Lancaster University

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The first medical students begin their studies

10/05/2006 12:20:35

Prof Ockleford with the new medical students
Prof Ockleford with the new medical students

The first ever intake of full-time medical students at Lancaster University have begun their studies at the start of their five-year degree course.

The 50 first year students are based at the new Centre for Medical Education on campus which includes a £1.6m Clinical Anatomy Learning Centre where students can see animated high-quality DVD screen-based presentations and study details of dissected human bodies as part of their Problem Based Learning curriculum.

ne of the students is Helen Sacre, who is 18 and from Ripley St Thomas High School in Lancaster.

“There are only 50 of us here so it’s small and friendly and the staff are so enthusiastic and helpful. I’m pleased to be near home and so are my family because I can meet them in town for lunch!”

Although the medical students will spend the full five years of their undergraduate degree at Lancaster, they will study the highly-regarded University of Liverpool curriculum and graduate with a Liverpool degree.

Medical student Elizabeth Davies is 26 and from Liverpool.
“I came here because of the excellent reputation of the course and because of the excellent facilities which are all new so it couldn’t be better.”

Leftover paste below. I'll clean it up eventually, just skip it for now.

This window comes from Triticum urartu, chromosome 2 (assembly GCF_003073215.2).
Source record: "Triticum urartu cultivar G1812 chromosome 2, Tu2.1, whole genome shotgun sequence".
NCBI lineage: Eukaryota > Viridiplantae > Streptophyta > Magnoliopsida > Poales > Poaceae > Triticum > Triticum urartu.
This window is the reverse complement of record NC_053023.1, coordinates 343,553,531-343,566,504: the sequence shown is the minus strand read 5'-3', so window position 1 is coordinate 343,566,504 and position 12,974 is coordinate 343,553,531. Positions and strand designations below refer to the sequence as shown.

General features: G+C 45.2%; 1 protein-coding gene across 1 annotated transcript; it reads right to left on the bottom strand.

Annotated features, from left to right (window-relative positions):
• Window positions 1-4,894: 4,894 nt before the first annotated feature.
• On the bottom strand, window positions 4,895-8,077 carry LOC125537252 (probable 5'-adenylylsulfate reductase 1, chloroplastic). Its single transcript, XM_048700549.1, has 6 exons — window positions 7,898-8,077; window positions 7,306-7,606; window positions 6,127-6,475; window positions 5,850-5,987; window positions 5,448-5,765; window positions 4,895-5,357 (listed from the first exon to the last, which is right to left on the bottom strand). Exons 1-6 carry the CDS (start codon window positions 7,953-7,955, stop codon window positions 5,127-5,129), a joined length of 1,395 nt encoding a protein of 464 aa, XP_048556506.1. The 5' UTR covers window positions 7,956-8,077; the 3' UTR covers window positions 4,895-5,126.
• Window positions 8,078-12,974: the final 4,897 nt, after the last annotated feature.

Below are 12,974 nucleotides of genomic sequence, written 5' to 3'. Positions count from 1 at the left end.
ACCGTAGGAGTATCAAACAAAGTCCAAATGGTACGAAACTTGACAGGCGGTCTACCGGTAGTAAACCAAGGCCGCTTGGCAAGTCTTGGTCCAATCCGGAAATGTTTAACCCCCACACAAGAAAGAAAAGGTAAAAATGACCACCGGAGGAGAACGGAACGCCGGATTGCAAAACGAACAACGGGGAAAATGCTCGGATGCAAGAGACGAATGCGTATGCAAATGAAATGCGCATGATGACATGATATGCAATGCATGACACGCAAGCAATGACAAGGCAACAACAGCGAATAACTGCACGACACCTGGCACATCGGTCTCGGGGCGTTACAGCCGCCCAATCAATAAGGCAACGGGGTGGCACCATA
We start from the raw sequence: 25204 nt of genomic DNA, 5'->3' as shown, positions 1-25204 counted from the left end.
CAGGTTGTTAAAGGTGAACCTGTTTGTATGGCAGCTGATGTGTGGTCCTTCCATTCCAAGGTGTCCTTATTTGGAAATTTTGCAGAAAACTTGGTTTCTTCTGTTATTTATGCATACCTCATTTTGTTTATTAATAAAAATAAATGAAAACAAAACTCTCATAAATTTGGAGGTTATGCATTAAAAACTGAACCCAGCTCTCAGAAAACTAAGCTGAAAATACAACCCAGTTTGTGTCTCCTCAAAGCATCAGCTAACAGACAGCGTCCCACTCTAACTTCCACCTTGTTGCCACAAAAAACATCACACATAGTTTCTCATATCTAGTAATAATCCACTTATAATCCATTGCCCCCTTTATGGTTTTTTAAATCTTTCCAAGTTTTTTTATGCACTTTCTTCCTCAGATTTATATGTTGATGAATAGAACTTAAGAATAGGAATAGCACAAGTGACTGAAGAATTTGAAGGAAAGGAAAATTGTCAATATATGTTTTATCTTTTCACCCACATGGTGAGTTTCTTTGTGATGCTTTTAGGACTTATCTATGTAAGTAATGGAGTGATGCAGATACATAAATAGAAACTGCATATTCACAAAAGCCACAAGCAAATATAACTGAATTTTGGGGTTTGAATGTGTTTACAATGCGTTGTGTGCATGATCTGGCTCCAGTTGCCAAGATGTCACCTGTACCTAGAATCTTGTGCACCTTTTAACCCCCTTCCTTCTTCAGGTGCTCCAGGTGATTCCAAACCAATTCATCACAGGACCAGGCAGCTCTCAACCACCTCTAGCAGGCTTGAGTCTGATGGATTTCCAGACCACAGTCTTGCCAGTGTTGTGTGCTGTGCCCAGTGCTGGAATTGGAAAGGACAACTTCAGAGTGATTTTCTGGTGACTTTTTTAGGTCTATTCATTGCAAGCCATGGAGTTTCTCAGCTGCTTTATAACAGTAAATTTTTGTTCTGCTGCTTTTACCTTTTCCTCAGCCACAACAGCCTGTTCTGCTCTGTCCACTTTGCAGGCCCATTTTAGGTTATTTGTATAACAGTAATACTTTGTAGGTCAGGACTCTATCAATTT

Also from Liverpool is 19 year old Christopher Johnstone who said he enjoyed being in such a small group of medical students.

“There are only 50 of us so we all know each other and we get along and the other benefit is that we get really personalised teaching.”

Nineteen-year-old Joanne Curran from Northern Ireland said she had been impressed by the friendliness of people she met.

“I came to Lancaster to visit the campus and it’s a lovely setting, everyone is so friendly and that’s really helped me settle in.They’ve prepared really well for us and it’s a new place with the best facilities.”

Andrew Henton from Guildford in Surrey said the accommodation on campus was excellent.

“I really like it because you get to know each other really well in the JCR.”

Teaching them anatomy is Prof Colin Ockleford, who helped establish medical schools at both Leicester and Warwick Universities. He is Director of the Clinical Anatomy Learning Centre at Lancaster and he has extensive experience of teaching across the whole range of anatomy.

“The first group of students on a new course is always special and they’ve been splendid. They’ve impressed me with their professional approach to their studies and they’ve got off to a good start. I’m sure I’m going to enjoy teaching them.”

The launch of a medical degree at Lancaster is part of an expansion of medical training announced by the Higher Education Funding Council for England.The aim is to increase the number of doctors in the region because evidence shows that medical students are more likely to stay in the area where they studied.

The expansion is the result of collaboration between Lancaster University, the University of Liverpool, UCLAN, St Martin’s College and the University Hospitals of Morecambe Bay NHS Trust. Lancaster University will be leading medical education delivery in Lancashire and Cumbria and aims to expand the number of places on the course in the future.The students will follow Liverpool’s medical curriculum, which received the maximum grade when assessed by the Quality Assurance Agency in 1999.